Sunday, May 29, 2011

Puzzle/Brain-Teaser Interview Questions

I came upon an article (here) on Techcrunch about CS recruiting. There's this quote in it:

Like many of the hangovers that haunt modern software engineering, this is ultimately mostly Microsoft’s fault.2 Back when they were the evil empire where everyone secretly wanted to work, they were famous for their “brain-teaser” interview questions – Why are manhole covers round? – and, of course, they asked new university graduates about computer science theory; “Write me a binary search."

I remember reading a similar comment/article on theDailyWTF (here).

Although I personally don't like to give these kinds of questions in interviews, I personally do not think the brain-teaser questions are as bad as most people think they are. What they are is bad if executed improperly. I think most interviewers, at Microsoft or otherwise, do not know how to execute the question, the interview and judge the answers from candidates. Some examples:

A) Many interviewers want the right answer from the candidate, and will reject a candidate if they can't solve it. This is the wrong attitude. The question is trying to judge how a candidate thinks through a problem to solve it. Even arriving at the wrong answer is acceptable if the plan of attack was acceptable.

B) The question is also meant to judge your communication ability. Can you talk about how you model the problem, or want to plan to attack the problem, etc. Compared to normal programming questions, you have to speak out of your element.

C) The question also judges your ability to work under pressure and/or show your willingness to not give up. Some candidates may (do?) break down in interviews. Is this the type of employee that will break down in front of a client, partner, or co-workers if presented something difficult or stressful?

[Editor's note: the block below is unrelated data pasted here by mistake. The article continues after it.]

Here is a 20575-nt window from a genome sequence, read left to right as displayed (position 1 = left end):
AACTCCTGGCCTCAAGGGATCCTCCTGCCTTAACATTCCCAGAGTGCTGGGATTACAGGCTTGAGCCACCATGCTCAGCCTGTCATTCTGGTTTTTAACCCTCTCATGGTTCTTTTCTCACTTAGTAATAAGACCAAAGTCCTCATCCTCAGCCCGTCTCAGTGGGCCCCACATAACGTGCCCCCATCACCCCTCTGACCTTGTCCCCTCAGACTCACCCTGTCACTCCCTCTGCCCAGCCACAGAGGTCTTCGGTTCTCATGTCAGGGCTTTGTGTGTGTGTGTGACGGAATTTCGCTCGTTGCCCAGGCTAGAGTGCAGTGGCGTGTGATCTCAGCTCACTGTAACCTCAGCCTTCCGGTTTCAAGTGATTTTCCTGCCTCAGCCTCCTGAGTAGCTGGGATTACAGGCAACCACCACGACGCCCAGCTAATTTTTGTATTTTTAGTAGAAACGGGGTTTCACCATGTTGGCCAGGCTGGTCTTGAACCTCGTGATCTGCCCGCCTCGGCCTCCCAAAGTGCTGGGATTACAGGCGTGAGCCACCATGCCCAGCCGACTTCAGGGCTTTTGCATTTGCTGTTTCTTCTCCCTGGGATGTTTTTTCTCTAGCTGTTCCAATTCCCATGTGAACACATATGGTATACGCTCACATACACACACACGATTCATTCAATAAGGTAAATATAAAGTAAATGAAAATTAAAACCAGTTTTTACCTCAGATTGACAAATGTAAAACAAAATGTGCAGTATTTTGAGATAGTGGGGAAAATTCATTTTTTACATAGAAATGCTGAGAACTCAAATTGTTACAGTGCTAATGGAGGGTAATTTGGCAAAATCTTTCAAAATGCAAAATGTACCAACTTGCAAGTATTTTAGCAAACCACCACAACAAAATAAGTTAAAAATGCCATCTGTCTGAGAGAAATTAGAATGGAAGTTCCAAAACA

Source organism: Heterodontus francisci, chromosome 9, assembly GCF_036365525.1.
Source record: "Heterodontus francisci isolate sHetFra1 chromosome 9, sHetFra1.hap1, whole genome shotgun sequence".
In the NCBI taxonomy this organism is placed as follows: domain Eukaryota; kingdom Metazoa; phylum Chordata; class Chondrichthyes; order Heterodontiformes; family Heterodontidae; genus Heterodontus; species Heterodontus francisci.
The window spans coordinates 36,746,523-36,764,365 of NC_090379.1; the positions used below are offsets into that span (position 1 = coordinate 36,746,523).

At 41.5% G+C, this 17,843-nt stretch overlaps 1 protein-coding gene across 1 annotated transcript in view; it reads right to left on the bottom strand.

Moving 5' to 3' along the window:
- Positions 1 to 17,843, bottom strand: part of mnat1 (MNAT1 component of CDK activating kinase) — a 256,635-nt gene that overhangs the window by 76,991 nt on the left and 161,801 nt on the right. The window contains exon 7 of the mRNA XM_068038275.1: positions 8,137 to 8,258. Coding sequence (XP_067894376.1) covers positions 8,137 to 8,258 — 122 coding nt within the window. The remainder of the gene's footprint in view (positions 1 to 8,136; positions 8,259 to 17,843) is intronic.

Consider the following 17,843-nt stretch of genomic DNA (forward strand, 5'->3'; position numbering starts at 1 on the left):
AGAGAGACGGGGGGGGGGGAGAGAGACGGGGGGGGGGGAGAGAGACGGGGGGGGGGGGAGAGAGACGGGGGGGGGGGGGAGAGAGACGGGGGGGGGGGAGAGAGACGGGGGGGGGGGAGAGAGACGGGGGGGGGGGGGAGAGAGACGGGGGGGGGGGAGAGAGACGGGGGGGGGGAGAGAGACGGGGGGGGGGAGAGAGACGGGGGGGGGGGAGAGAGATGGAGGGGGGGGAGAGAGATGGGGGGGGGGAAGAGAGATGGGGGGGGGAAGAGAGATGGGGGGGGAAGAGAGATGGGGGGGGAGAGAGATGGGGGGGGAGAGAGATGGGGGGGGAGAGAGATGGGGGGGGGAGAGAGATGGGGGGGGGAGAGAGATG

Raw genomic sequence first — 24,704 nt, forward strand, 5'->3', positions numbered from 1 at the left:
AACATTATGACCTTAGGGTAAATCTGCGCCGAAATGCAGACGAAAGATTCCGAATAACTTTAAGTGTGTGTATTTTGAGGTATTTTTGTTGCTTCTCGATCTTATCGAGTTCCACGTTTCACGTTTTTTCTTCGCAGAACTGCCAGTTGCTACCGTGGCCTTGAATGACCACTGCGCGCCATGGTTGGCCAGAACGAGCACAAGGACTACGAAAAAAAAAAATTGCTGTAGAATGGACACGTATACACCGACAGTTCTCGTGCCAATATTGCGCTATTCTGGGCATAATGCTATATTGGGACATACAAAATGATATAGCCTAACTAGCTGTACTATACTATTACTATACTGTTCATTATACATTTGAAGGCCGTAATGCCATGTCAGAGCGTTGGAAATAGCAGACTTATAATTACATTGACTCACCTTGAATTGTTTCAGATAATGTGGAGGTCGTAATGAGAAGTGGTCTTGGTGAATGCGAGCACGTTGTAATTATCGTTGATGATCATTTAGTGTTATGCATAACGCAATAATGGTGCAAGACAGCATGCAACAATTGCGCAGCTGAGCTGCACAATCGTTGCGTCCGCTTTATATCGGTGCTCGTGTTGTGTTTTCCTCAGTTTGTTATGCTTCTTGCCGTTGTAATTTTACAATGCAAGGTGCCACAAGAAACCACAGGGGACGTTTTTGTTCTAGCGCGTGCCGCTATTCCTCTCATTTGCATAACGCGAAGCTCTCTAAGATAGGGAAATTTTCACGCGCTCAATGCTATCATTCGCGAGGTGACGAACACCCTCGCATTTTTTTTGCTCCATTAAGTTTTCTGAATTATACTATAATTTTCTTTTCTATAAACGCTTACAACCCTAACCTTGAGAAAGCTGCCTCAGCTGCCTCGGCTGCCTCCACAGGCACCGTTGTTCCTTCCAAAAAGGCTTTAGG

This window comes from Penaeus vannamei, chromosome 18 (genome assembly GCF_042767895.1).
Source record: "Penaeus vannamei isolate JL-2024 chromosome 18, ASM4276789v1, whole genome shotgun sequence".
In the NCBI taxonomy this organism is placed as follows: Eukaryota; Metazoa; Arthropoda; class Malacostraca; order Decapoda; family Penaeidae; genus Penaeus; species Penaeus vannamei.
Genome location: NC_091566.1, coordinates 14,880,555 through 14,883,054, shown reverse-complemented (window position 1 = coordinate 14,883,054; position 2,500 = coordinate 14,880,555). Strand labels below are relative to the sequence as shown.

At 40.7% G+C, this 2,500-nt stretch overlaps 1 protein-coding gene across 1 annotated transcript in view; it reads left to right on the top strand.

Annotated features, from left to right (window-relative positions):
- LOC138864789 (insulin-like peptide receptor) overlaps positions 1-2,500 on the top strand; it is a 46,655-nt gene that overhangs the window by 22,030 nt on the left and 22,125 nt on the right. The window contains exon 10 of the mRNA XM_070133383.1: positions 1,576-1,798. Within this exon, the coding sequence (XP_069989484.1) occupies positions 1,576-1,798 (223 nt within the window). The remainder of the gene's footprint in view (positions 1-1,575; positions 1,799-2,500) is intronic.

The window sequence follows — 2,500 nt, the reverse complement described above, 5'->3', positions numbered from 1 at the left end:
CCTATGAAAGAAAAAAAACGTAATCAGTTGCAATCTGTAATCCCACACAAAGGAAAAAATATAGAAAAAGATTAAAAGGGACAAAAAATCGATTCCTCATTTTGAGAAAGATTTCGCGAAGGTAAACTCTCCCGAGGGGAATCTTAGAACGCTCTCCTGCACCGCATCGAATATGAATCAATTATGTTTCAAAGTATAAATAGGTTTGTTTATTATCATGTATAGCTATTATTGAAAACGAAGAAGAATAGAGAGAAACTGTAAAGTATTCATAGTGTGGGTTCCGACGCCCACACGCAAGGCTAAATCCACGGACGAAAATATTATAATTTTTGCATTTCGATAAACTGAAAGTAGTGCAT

D) The brain-teaser/puzzle questions should be given along with other normal technical questions and behavioral questions. It's shouldn't only be brain-teaser/puzzle questions. I interviewed with a company straight out of college that gave me around 10 C programming "puzzle" questions. I probably got 6-7 right, which was enough for them to understand that I really knew C well and got to the next round of interviews. I've known of other people that have been given ONE C puzzle question, and that one question determined if they knew C well enough or not for the job. It's a good example of how not to balance the interview.

Update (12/6/11)

One additional thought. There are also good puzzle/brain-teaser questions and bad ones. Some, such as "Why is a manhole cover round?", are terrible questions. There is little ability to get the candidate to think through the problem and reason it out. A question such as, "How many golfballs can you fit inside a school bus?" isn't that bad.

Wednesday, May 25, 2011

Definition of Poll

So I was talking with a colleague the other day about my initial confusion over the function ibv_poll_cq() in Infiniband verbs. I initially thought/assumed that the function operated similarly to the poll() syscall and was a tad confused on where/how a timeout could be specified to ibv_poll_cq(). As I worked through things, I later realized the ibv_poll_cq() does not iterate, sleep, or wait for an event to occur. It returns immediately if any events are ready or not. It's similar in action to poll() with a timeout of 0.

My colleague and I then got into a discussion of the definition of "poll". My colleague comes from a bit more of a hardware background and considered "poll" to mean a singular check of a state (such as in a register). I on the other hand, perhaps coming from more of a generic systems background, had always considered "poll" to imply both the check of state and some waiting system with it (may it be via sleep, busy-wait, etc.). I asked my colleague how he would say he wants to check a state multiple times? He said, "That's a poll loop."

Another way to think of it, is suppose I had some generic function like:


Would the initial assumption be that this function blocks or does not block?

So I was curious about the definition and how it is used in the broader community. I started with an assumption that the term "poll" in Computer Science comes from "poll" in relation to voting. According to Websters the definition of poll is:
"a sampling or collection of opinions on a subject, taken from either a selected or a random group of persons, as for the purpose of analysis."